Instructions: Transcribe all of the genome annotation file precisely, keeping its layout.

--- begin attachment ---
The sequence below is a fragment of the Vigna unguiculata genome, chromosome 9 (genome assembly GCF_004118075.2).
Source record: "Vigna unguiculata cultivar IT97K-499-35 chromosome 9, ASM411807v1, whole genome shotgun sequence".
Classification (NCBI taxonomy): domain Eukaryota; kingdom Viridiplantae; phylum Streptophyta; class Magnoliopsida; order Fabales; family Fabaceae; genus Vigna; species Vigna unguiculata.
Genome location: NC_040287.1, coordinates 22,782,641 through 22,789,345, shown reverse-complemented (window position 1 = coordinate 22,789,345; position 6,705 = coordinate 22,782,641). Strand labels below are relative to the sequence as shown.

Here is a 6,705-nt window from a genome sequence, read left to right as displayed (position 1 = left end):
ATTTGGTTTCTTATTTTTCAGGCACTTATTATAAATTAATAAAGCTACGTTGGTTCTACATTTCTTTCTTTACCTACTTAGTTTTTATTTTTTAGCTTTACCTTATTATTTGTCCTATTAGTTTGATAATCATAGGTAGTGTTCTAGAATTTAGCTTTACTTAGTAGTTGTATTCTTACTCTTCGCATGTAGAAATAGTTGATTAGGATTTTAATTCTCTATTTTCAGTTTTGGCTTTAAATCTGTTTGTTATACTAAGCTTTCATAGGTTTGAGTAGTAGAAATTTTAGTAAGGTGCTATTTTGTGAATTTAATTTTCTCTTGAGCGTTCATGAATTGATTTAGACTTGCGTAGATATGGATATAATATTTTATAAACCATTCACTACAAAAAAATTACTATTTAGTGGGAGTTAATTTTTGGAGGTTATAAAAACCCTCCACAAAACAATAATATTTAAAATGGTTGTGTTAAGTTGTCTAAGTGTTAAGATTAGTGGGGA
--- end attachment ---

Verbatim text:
The sequence below is a fragment of the Vigna unguiculata genome, chromosome 9 (genome assembly GCF_004118075.2).
Source record: "Vigna unguiculata cultivar IT97K-499-35 chromosome 9, ASM411807v1, whole genome shotgun sequence".
Classification (NCBI taxonomy): domain Eukaryota; kingdom Viridiplantae; phylum Streptophyta; class Magnoliopsida; order Fabales; family Fabaceae; genus Vigna; species Vigna unguiculata.
Genome location: NC_040287.1, coordinates 22,782,641 through 22,789,345, shown reverse-complemented (window position 1 = coordinate 22,789,345; position 6,705 = coordinate 22,782,641). Strand labels below are relative to the sequence as shown.

Here is a 6,705-nt window from a genome sequence, read left to right as displayed (position 1 = left end):
ATTTGGTTTCTTATTTTTCAGGCACTTATTATAAATTAATAAAGCTACGTTGGTTCTACATTTCTTTCTTTACCTACTTAGTTTTTATTTTTTAGCTTTACCTTATTATTTGTCCTATTAGTTTGATAATCATAGGTAGTGTTCTAGAATTTAGCTTTACTTAGTAGTTGTATTCTTACTCTTCGCATGTAGAAATAGTTGATTAGGATTTTAATTCTCTATTTTCAGTTTTGGCTTTAAATCTGTTTGTTATACTAAGCTTTCATAGGTTTGAGTAGTAGAAATTTTAGTAAGGTGCTATTTTGTGAATTTAATTTTCTCTTGAGCGTTCATGAATTGATTTAGACTTGCGTAGATATGGATATAATATTTTATAAACCATTCACTACAAAAAAATTACTATTTAGTGGGAGTTAATTTTTGGAGGTTATAAAAACCCTCCACAAAACAATAATATTTAAAATGGTTGTGTTAAGTTGTCTAAGTGTTAAGATTAGTGGGGA